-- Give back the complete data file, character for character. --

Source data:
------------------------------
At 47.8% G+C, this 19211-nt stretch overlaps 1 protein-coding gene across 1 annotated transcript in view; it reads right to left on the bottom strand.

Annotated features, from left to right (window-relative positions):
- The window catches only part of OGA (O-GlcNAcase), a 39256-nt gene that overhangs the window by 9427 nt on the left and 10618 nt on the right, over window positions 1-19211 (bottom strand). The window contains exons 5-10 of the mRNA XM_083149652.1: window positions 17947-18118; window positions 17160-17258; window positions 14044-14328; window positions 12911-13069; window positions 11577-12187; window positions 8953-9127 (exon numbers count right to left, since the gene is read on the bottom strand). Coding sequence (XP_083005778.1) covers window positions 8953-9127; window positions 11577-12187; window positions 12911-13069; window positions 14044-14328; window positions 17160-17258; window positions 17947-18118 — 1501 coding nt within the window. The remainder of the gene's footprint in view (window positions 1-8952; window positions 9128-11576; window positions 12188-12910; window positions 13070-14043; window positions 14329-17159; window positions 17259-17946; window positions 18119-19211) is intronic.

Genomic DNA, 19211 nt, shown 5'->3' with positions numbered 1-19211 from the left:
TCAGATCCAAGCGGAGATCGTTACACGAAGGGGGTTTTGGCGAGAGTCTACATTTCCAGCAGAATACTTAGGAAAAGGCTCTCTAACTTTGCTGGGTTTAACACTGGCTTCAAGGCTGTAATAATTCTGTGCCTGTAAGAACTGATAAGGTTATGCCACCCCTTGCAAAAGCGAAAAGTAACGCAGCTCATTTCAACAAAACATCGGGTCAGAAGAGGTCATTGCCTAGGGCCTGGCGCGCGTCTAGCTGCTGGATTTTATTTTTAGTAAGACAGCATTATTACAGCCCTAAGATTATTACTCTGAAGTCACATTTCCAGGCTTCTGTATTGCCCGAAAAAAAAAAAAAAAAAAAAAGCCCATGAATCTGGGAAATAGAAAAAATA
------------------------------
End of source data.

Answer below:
At 47.8% G+C, this 19211-nt stretch overlaps 1 protein-coding gene across 1 annotated transcript in view; it reads right to left on the bottom strand.

Annotated features, from left to right (window-relative positions):
- The window catches only part of OGA (O-GlcNAcase), a 39256-nt gene that overhangs the window by 9427 nt on the left and 10618 nt on the right, over window positions 1-19211 (bottom strand). The window contains exons 5-10 of the mRNA XM_083149652.1: window positions 17947-18118; window positions 17160-17258; window positions 14044-14328; window positions 12911-13069; window positions 11577-12187; window positions 8953-9127 (exon numbers count right to left, since the gene is read on the bottom strand). Coding sequence (XP_083005778.1) covers window positions 8953-9127; window positions 11577-12187; window positions 12911-13069; window positions 14044-14328; window positions 17160-17258; window positions 17947-18118 — 1501 coding nt within the window. The remainder of the gene's footprint in view (window positions 1-8952; window positions 9128-11576; window positions 12188-12910; window positions 13070-14043; window positions 14329-17159; window positions 17259-17946; window positions 18119-19211) is intronic.

Genomic DNA, 19211 nt, shown 5'->3' with positions numbered 1-19211 from the left:
TCAGATCCAAGCGGAGATCGTTACACGAAGGGGGTTTTGGCGAGAGTCTACATTTCCAGCAGAATACTTAGGAAAAGGCTCTCTAACTTTGCTGGGTTTAACACTGGCTTCAAGGCTGTAATAATTCTGTGCCTGTAAGAACTGATAAGGTTATGCCACCCCTTGCAAAAGCGAAAAGTAACGCAGCTCATTTCAACAAAACATCGGGTCAGAAGAGGTCATTGCCTAGGGCCTGGCGCGCGTCTAGCTGCTGGATTTTATTTTTAGTAAGACAGCATTATTACAGCCCTAAGATTATTACTCTGAAGTCACATTTCCAGGCTTCTGTATTGCCCGAAAAAAAAAAAAAAAAAAAAAGCCCATGAATCTGGGAAATAGAAAAAATA